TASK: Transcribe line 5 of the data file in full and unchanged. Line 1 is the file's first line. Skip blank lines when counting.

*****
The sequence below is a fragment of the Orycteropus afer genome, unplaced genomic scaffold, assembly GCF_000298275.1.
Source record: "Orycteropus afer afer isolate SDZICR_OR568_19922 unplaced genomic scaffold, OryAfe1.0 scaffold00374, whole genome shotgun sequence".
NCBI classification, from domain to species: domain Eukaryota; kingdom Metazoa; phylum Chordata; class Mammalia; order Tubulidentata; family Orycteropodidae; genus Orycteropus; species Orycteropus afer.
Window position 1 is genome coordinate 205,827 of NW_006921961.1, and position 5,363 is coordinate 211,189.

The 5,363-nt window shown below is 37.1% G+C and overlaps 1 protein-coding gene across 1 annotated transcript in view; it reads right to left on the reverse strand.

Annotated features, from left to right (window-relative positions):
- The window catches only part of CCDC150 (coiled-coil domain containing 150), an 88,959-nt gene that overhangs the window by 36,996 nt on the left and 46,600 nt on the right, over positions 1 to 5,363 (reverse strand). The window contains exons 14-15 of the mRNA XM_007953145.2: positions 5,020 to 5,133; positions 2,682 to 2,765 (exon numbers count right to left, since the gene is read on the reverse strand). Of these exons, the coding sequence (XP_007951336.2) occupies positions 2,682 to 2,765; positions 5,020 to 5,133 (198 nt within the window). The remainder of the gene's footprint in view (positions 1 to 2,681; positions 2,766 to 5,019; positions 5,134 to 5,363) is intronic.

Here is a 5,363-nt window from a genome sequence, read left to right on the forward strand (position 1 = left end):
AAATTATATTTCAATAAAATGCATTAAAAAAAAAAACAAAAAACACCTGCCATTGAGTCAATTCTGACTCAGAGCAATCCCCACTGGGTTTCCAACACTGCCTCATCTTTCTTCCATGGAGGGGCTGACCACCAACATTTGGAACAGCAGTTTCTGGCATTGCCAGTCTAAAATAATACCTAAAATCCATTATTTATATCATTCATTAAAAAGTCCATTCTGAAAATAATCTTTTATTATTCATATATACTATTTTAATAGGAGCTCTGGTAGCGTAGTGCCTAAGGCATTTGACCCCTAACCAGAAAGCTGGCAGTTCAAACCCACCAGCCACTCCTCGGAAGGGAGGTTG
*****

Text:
The 5,363-nt window shown below is 37.1% G+C and overlaps 1 protein-coding gene across 1 annotated transcript in view; it reads right to left on the reverse strand.